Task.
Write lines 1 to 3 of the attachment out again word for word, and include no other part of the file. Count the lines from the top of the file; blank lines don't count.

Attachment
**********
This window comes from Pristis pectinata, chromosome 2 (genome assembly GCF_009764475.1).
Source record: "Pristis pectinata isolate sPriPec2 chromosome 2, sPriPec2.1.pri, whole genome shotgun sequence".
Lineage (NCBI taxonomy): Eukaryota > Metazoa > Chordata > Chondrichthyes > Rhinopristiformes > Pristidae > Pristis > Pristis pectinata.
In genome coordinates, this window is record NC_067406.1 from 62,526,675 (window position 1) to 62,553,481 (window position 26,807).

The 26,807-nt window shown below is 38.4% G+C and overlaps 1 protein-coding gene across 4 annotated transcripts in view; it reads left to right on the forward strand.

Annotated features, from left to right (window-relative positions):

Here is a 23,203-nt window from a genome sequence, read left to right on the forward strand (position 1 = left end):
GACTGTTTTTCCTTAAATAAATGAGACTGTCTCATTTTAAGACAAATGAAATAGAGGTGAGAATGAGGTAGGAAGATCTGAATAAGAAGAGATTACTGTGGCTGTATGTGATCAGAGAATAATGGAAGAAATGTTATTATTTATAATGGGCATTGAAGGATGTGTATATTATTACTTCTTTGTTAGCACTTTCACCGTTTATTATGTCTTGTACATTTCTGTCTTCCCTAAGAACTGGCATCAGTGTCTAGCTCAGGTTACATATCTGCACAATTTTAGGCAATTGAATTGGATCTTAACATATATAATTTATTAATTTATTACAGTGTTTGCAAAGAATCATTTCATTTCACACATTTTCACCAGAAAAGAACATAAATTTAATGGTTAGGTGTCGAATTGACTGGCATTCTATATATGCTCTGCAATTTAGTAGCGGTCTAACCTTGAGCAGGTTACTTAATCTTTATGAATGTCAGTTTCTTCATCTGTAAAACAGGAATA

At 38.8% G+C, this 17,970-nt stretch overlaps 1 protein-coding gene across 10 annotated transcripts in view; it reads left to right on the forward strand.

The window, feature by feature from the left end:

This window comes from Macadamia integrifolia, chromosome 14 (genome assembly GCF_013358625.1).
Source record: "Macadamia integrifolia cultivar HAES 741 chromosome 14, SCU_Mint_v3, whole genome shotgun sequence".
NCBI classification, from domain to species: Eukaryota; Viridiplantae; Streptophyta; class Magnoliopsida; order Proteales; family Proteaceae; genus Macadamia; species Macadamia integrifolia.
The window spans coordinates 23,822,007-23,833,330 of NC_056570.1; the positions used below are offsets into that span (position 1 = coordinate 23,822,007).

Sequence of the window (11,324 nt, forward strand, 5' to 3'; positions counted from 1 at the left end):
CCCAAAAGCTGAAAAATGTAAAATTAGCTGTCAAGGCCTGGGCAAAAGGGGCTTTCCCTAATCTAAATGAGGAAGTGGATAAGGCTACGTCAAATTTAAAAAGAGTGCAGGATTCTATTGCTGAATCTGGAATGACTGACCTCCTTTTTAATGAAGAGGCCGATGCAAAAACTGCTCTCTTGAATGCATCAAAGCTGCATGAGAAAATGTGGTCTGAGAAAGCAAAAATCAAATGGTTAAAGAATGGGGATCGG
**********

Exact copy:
This window comes from Pristis pectinata, chromosome 2 (genome assembly GCF_009764475.1).
Source record: "Pristis pectinata isolate sPriPec2 chromosome 2, sPriPec2.1.pri, whole genome shotgun sequence".
Lineage (NCBI taxonomy): Eukaryota > Metazoa > Chordata > Chondrichthyes > Rhinopristiformes > Pristidae > Pristis > Pristis pectinata.